Park Extension group relies on Centraide
Concordia concert and raffle are ways you can contribute to the cause
Perry Calce leads not a double but a triple life.
Not only is he an administrator at Concordia’s School of Community and Public Affairs, he sits on the university’s Centraide committee and has donated countless hours of his time to many community organizations.
Before joining the Concordia Centraide committee three years ago, Calce put in seven years on the admissions committee at Centraide of Greater Montreal. He is involved with a bevy of groups, including the Centre de santé et des services sociaux de la montagne, where he serves on the board, and the selection committee of La Fondation de maire de Montréal pour la jeunesse.
“Without these community agencies, we would descend into social chaos. People don’t realize how important they are to society,” he said.
“They are the final safety net. They do what government agencies don’t do. They’re a front line service provided by people who really care about people, who want social justice, and care about their environment.”
Calce is president of the Park Extension Youth Organization (PEYO), one such agency that relies largely on funding from Centraide. For nearly 40 years, it has provided a plethora of programs to youth in one of Montreal’s most culturally diverse and financially disadvantaged neighbourhoods.
Its largest initiative is a lunch program that ensures more than 1,100 underprivileged children in area schools have a nutritious meal each day. It also offers sports and activities, among them hip-hop classes, cricket, hockey and fine arts.
Ever aware of the community it serves, PEYO has an innovative program to help children from war-torn countries adjust to life in Montreal.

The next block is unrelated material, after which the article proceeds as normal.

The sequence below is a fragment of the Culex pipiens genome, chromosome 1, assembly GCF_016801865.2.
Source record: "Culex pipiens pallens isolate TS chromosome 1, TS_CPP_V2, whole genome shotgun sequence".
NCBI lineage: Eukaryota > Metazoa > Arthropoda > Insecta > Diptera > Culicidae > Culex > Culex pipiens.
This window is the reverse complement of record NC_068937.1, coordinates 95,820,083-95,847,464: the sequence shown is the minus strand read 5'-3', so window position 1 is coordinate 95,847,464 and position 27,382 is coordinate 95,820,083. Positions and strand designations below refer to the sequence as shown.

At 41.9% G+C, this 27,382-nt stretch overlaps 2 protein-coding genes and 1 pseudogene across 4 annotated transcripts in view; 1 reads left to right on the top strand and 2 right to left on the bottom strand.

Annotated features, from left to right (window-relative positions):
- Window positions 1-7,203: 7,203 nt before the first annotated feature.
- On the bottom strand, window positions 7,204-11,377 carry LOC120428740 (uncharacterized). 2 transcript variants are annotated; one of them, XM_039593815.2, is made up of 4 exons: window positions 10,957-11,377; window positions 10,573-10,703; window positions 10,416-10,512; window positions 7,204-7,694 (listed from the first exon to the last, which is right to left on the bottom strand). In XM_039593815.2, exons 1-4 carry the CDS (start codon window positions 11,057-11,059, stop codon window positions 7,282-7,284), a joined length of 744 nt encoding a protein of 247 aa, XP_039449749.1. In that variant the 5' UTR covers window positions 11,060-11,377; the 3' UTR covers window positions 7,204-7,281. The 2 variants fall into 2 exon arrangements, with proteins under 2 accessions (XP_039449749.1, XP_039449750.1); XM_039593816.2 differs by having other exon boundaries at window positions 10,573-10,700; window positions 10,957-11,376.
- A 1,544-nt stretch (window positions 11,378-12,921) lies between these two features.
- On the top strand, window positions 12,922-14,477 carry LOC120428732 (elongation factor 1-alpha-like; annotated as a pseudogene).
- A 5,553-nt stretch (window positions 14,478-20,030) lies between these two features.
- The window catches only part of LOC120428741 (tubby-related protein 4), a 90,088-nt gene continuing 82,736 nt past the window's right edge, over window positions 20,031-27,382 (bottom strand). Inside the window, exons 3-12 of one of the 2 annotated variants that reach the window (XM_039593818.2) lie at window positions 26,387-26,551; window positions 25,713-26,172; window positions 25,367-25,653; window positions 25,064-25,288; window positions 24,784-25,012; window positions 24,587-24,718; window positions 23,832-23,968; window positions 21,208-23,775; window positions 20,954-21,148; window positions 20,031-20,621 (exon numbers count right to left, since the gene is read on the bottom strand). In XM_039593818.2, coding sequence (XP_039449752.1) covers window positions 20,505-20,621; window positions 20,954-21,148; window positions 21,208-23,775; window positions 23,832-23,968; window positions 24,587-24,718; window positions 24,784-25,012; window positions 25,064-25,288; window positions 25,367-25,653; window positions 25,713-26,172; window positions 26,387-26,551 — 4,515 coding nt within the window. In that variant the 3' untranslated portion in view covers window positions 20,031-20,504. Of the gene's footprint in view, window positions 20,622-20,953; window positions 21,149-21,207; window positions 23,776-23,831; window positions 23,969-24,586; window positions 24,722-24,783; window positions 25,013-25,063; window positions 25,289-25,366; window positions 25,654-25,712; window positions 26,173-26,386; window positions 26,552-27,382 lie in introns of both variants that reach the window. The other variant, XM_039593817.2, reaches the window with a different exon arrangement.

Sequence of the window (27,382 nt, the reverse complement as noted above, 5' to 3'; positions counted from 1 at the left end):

“They have to mourn what they’ve lost, “said Jo-An Jette, program director at PEYO. These children may have travelled with their families from countries such as Pakistan and Rwanda, and may not speak French or English. They require a safe and secure environment where they can start the healing process.
“We have art therapists who help children release their feelings and frustrations through theatre arts,” Jette said. Some 100 children take part in this program.
“I can tell you that without the $160,000 per year we receive from Centraide, we wouldn’t be able to provide these services,” Calce said.
If you can’t contribute your time, a donation will also help the 340 agencies and projects like PEYO that are funded by Centraide. Concordia faculty and staff have until Dec. 16 to make their tax-deductible gift by using the pledge cards that can be downloaded from centraide.concordia.ca
Campaign co-chairs Kathleen Perry and Miriam Posner say the most convenient and effective way for faculty, staff, and retirees to make a gift is through the automatic payroll deduction system. “If you give 10 dollars every paycheque, that’s the price of a latté a week. That’s something nearly everyone can afford,” Perry said.
Well-known jazz singer Jeri Brown, an associate professor in the Music Department, will be doing her part.
On Nov. 25, the six-time Juno nominee and her quintet will seduce audiences at the Oscar Peterson Concert Hall with a tribute to Nina Simone.
The committee will hold “Days of Caring” on each campus to introduce you to representatives of Centraide-affiliated organizations.
The Loyola Campus day is Nov. 10, from 11 a.m. to 2 p.m. in the SP and CJ buildings. The Sir George edition is on Nov. 16 from 11 a.m. to 2 p.m. in the library building atrium.
A draw will be held on each campus for an iPod Nano, donated by the Concordia Computer Store. Tickets will be one dollar each or 12 for $10, with all proceeds going to Centraide. Winners will be announced at the end of each day.
Do you have a secret life with Centraide? Tell us about it! E-mail email@example.com